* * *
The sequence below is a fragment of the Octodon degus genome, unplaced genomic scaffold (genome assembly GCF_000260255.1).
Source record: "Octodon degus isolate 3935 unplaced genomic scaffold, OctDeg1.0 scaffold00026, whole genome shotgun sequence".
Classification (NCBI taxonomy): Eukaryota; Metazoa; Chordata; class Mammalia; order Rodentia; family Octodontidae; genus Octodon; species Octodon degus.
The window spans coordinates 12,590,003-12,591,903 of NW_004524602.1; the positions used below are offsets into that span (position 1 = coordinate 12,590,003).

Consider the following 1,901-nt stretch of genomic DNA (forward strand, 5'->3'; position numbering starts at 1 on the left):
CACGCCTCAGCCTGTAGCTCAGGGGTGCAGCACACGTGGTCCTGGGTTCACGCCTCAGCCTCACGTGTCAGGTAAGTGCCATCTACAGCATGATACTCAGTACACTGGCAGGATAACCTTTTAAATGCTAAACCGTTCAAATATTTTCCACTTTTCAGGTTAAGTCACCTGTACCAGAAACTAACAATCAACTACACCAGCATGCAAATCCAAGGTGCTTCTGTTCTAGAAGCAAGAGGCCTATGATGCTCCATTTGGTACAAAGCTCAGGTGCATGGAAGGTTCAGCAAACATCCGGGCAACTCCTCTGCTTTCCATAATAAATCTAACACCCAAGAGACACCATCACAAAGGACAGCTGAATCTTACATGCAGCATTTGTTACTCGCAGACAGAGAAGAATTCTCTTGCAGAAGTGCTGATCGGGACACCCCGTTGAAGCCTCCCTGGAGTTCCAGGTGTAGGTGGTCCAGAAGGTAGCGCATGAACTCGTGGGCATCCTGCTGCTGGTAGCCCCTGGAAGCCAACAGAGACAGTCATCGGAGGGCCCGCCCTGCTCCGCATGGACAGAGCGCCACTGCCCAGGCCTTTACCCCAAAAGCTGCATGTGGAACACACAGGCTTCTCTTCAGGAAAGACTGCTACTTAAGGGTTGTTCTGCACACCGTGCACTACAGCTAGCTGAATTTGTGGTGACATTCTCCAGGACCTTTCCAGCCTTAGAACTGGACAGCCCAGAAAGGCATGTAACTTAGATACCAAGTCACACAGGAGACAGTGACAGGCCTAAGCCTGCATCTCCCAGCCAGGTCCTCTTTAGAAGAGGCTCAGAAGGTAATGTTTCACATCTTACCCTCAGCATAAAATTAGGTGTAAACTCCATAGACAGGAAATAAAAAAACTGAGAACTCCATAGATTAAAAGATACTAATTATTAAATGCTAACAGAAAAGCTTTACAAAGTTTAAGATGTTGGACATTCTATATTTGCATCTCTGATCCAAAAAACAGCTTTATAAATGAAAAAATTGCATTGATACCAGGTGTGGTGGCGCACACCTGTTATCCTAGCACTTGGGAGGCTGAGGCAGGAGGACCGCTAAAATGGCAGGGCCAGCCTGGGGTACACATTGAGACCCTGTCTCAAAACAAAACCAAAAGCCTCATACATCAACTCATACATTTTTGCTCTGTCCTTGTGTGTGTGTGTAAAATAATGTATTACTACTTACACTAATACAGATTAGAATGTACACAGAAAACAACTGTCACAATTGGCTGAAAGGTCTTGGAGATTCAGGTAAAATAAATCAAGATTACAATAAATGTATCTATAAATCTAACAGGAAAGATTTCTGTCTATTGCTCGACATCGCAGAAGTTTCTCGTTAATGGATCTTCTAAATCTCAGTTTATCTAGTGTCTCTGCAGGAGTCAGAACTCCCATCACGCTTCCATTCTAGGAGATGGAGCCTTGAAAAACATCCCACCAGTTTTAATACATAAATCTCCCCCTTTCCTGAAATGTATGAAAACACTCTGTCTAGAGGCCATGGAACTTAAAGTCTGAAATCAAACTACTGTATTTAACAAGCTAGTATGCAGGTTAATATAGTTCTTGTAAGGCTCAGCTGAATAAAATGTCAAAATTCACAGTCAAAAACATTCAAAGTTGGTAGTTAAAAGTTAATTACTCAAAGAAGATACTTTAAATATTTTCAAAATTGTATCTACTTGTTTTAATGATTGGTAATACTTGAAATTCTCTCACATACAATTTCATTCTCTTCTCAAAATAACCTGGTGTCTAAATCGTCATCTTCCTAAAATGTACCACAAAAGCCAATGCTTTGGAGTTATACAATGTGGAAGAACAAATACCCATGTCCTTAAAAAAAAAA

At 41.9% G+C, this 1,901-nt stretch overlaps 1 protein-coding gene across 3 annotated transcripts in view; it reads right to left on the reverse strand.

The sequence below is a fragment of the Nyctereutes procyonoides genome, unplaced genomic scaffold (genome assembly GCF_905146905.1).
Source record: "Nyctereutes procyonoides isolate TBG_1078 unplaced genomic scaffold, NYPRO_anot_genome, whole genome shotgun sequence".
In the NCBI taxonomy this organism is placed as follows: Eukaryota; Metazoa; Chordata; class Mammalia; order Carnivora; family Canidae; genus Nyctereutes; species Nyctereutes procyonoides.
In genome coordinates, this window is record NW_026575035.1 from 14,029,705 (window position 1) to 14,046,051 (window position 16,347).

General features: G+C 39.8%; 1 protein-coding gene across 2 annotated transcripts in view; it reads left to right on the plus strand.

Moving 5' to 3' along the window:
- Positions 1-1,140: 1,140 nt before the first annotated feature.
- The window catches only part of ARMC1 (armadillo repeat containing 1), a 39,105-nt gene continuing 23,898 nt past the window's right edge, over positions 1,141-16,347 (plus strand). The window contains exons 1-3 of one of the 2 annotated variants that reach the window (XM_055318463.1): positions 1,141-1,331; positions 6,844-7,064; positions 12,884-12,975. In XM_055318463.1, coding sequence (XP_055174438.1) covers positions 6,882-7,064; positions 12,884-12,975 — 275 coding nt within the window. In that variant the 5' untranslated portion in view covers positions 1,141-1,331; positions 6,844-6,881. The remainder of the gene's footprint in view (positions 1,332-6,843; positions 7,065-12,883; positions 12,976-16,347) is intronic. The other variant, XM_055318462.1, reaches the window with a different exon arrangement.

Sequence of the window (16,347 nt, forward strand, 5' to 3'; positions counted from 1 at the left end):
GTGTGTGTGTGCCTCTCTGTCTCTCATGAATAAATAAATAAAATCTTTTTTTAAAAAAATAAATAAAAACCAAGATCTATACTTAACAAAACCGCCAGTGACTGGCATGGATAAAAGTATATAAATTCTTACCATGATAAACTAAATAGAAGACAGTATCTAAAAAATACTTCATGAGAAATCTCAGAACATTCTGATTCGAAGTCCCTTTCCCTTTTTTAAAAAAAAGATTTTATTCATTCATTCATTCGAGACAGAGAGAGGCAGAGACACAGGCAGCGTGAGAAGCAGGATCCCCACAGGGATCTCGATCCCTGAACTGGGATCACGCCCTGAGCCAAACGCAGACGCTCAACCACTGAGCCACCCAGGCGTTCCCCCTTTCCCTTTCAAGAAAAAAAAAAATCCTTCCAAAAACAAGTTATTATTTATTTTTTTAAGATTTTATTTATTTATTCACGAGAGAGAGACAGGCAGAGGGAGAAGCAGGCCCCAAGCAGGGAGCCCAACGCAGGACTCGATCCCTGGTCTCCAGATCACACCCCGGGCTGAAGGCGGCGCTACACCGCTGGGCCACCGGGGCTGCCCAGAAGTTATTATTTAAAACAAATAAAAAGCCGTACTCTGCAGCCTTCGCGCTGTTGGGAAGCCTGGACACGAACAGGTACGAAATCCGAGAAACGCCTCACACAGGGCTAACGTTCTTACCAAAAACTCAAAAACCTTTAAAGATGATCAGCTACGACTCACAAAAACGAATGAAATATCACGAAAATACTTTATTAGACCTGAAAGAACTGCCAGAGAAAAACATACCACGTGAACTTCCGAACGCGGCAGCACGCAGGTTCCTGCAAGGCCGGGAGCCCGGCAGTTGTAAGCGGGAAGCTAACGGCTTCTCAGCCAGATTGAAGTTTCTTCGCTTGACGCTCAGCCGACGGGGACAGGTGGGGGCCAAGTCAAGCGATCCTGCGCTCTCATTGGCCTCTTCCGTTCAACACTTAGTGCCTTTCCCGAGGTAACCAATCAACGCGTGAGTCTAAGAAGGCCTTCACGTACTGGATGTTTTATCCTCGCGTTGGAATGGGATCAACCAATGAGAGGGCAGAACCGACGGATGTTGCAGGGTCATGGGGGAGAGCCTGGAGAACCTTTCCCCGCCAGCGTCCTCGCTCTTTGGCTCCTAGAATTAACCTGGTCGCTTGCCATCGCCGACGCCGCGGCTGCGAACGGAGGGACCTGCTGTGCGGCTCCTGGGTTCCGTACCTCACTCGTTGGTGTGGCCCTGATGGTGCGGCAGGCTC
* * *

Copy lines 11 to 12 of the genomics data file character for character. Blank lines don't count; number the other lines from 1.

In genome coordinates, this window is record NW_026575035.1 from 14,029,705 (window position 1) to 14,046,051 (window position 16,347).

General features: G+C 39.8%; 1 protein-coding gene across 2 annotated transcripts in view; it reads left to right on the plus strand.